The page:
We use .net in production and we upgrade to every version. I think we went from .net core 2 to 2.1 to 2.2 to 3.0 to 3.1 to 5, to 6 and now we are on .net 7. Every time it was a bit of work but this is an ongoing project so some maintenance is to be expected.

So yeah, if you want fewer updates go with LTS and only upgrade to the next LTS version. As they come out every 2 years, you have a whole year to upgrade from one to the next one.

Note that also customers do not always like stability. "Works with Windows XP" might have been cool back then but the real requirement is "works with todays windows and the version prior" or so. Nearly all requirements shift and an application that is not maintained and updated will loose its appeal in a few years time.

Constant app maintenance is a recipe for success and upping the .net version from 6 to 7 to 8 can be part of that. If you deliver your application in a container, your customer does not even need to care about the .net version.

So a summary: If you want a long support period, choose .net LTS with 3 years support. That is the long support period. The short one is 1.5 years.

Edit: On top of that: You should strive to update your app much more often than every 2-3 years. For one because maybe you created a security issue, but maybe for other reasons or limitation. So ideally you arrange a regular update window and some of the updates include updated dependencies (like a .net version jump) For example, I had an application where I displayed a sum of filesizes in an int32. Broke after 7 years and 2GB of files and suddenly they wanted a fix. Would have been better with more frequent updates and internal monitoring of limits.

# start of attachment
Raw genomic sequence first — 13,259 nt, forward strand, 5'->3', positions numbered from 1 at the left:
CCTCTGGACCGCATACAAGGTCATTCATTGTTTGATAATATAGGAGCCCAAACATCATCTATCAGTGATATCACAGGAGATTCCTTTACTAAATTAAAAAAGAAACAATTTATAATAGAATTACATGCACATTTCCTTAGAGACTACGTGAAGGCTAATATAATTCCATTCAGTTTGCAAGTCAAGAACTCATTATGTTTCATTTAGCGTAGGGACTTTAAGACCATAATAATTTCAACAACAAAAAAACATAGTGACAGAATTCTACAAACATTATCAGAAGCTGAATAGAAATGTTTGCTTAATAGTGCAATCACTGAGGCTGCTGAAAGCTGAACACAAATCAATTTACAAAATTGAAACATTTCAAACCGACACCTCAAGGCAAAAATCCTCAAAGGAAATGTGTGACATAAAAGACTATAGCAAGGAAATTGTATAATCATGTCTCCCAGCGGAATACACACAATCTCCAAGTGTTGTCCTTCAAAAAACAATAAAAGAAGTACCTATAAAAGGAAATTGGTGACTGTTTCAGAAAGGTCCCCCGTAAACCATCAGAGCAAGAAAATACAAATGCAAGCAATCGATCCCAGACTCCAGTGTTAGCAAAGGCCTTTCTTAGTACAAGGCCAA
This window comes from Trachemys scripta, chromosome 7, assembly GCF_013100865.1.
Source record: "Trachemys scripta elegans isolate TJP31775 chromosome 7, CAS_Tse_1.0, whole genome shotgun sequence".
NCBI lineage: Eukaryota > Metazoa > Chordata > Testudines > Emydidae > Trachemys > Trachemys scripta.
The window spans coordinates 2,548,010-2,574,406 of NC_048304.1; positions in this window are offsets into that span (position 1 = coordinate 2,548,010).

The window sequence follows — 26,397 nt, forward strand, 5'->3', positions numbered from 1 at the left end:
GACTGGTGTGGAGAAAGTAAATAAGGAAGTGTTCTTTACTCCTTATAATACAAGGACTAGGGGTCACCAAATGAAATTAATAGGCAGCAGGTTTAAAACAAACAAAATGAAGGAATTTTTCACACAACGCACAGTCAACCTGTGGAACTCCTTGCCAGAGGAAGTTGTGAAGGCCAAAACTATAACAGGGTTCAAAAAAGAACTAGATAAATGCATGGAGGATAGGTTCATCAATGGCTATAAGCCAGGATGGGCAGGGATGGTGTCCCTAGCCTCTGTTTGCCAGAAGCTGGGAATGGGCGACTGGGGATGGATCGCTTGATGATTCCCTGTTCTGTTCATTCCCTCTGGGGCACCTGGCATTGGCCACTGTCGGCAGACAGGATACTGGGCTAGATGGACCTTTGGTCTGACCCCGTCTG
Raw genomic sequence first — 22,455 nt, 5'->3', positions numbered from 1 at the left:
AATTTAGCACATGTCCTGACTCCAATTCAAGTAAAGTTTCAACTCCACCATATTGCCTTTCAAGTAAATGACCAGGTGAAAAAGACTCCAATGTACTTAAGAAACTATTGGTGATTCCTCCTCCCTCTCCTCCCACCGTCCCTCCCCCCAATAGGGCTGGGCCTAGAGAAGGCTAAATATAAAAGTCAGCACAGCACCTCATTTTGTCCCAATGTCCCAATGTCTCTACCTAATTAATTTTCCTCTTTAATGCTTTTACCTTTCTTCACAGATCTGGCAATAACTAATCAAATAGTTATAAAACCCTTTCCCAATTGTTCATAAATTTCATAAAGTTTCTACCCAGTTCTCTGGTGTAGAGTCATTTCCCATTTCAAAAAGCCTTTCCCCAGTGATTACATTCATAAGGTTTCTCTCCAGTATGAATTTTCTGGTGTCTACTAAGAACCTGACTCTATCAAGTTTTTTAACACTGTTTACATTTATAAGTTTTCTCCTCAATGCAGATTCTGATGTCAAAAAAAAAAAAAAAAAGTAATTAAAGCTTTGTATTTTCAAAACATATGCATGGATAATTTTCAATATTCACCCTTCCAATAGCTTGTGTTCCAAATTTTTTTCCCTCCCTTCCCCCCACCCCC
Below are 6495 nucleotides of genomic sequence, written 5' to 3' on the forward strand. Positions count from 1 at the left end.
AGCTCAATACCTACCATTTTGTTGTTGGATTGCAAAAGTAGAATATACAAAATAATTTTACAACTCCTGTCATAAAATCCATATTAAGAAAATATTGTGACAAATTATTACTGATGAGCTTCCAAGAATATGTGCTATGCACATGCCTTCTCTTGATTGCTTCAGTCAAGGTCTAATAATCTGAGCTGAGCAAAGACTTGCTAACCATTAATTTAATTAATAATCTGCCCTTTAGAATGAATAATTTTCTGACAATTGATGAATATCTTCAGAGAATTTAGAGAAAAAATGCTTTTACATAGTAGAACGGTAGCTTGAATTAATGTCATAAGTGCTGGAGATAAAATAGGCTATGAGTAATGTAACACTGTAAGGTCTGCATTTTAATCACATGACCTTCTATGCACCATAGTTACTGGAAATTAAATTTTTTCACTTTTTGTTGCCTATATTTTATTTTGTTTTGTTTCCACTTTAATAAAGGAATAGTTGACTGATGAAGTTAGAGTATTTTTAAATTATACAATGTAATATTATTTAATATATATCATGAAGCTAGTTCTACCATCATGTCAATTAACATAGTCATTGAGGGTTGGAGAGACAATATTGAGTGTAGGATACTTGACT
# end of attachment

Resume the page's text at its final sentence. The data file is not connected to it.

• thanks for the reply. the system will be deployed on the customer infrastructure, so that why they are worried about old .NET core versions not receiving updates and at the same time they are worry about the price for the upgrade each 3 years.. so that why i am comapring 4.8.1 with .net core 6.0 Commented Apr 13, 2023 at 18:08
  • Just to get this right ... if they want an update only every 3 years ... and they find a security issue (in your code) 3 months after the app is installed the are happy to wait 2.75 years for the fix? Commented Apr 13, 2023 at 19:16
  • not sure how we should deal with this then? so we need to update the code every time a new minor release of the current .net version (6.0 or 7.0 or 8.0 ) get available ? do we need in this case update the project program.cs files and all the referecnes ? Commented Apr 13, 2023 at 19:43
  • also if they found a security issue in my code i can update my code, i am taking about security issues if we use .net version that is no longer supported by microsoft.. since we will not get security updates after the .net version is no longet supported Commented Apr 13, 2023 at 20:45
  • I'd try to arrange for a regular update window (like every three months) and always deliver the update with the up-to-date .net LTS version. You can just base your dockerfile on 6.0-bullseye-slim and you get 6.0.x Commented Apr 14, 2023 at 11:19